By Farooq A. Kperogi
As I have said earlier—and in many of my musings on this topic in earlier posts—the stereotype many African Americans have of the physical features of “sub-Saharan” Africans is that we are all invariably dark-skinned. This is, of course, not entirely true, although the majority of us conform to this physical characteristic.
In Nigeria, for instance, a majority of the Fulani (who, by the way, belong to the Niger-Congo language family in common with Yoruba, Igbo, Edo, Idoma, Ebira, etc) broadly have what you might call “Caucasoid features”—relatively light skin tone, straighter than “normal African” shape of the nose, naturally curly hair, thin body, etc. Yet they are indigenous to West Africa.
The Igbo, Ebira, Idoma, Xhosa (Mandela’s ethnic group), etc also have a high percentage of light-skinned people, although with “quintessential” African features. The same is true of many other groups in central and southern African.
Of course, it is well known by now that many people in the Horn of Africa (Somalia, Ethiopia, and Eritrea) have “Caucasoid” features, perhaps because they are the products of the historic racial alchemy between black Africans and Arabs. But I have met as many Somalis and Ethiopians who deny any link with Arabs as I have who acknowledge the possibility, indeed the reality, of a distant racial fusion with Arabs.
Because of the “atypical” looks of the people from the Horn of Africa (who actually don’t look much different from the Fulani in West Africa, the Tutsi in Central Africa, and the Maasai in East Africa) it’s usual in America to wonder if they are mixed with white people. The Somali super model Iman Abdulmajid says she has experienced this since she arrived in America in 1975. She recalls in her book, I am Iman, that Americans always ask if she is part white. “I don't have a drop of white blood in me. I'm beautiful because I am black and I am Somali,” she said.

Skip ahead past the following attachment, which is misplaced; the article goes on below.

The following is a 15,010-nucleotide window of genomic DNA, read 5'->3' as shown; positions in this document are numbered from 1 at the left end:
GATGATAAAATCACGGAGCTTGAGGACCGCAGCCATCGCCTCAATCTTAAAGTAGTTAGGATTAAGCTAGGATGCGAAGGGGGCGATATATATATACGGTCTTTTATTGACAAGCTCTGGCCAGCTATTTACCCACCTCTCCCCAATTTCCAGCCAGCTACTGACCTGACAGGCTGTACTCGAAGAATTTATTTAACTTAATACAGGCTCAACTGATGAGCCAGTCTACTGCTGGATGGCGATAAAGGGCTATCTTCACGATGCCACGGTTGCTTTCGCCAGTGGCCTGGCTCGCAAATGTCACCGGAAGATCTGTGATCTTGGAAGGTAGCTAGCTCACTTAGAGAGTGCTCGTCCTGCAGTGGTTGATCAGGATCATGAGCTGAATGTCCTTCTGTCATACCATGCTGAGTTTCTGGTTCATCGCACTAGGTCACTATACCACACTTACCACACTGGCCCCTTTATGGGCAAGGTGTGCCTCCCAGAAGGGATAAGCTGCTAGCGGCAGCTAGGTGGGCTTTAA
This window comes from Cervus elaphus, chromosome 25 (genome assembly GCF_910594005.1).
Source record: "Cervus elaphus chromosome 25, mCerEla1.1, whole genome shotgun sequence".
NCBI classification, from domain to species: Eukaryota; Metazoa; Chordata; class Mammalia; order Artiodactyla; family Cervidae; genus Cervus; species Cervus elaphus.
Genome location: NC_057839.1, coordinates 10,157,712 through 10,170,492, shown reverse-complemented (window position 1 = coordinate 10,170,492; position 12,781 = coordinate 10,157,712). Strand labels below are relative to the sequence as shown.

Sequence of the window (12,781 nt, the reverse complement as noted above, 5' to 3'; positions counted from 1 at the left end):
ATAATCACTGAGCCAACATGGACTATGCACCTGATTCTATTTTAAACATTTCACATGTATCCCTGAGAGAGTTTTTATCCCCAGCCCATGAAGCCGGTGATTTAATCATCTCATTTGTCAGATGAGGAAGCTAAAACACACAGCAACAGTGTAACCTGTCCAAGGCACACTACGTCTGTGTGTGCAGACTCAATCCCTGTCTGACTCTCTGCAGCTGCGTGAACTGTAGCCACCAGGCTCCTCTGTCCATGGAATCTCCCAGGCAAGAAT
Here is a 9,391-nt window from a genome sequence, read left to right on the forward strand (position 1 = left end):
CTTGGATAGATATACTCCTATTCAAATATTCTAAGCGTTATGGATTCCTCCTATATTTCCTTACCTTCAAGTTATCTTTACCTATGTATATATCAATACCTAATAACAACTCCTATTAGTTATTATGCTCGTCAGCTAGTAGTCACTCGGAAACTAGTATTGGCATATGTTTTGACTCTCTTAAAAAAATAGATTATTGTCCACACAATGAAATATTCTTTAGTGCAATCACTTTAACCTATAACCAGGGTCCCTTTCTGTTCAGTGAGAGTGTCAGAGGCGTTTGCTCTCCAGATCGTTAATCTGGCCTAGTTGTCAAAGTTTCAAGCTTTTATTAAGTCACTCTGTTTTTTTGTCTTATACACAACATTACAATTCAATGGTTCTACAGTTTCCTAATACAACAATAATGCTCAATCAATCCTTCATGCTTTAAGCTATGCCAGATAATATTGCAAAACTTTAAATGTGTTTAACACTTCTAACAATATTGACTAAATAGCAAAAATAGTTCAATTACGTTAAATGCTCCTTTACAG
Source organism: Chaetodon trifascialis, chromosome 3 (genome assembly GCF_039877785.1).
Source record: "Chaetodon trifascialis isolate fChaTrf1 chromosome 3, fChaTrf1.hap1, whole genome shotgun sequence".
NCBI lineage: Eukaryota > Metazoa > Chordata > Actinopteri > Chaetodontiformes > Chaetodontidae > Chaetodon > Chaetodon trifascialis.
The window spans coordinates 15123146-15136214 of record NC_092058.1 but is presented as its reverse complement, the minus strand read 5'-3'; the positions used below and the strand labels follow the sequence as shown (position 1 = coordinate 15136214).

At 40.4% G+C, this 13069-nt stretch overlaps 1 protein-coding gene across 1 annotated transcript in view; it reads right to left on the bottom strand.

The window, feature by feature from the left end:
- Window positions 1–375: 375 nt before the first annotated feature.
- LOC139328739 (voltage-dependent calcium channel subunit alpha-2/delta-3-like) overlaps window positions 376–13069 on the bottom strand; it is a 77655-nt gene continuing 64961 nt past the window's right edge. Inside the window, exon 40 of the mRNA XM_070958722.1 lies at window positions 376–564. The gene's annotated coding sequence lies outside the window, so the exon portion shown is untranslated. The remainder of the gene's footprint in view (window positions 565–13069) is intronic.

So when American blacks encounter Africans who defy the stereotype of the dark-skinned, broad-faced, big-nosed “jungle bunny,” they mistake them for native-born American blacks—until they speak, that is.
My own experience is that although no Nigerian, nay African, has ever mistaken me for anything but an African from the continent, many American blacks think I am a native-born black until my accent betrays me. (On one occasion, though, a black Louisianan told me I looked “foreign”). My sense is that this is the case for many other Africans living in America.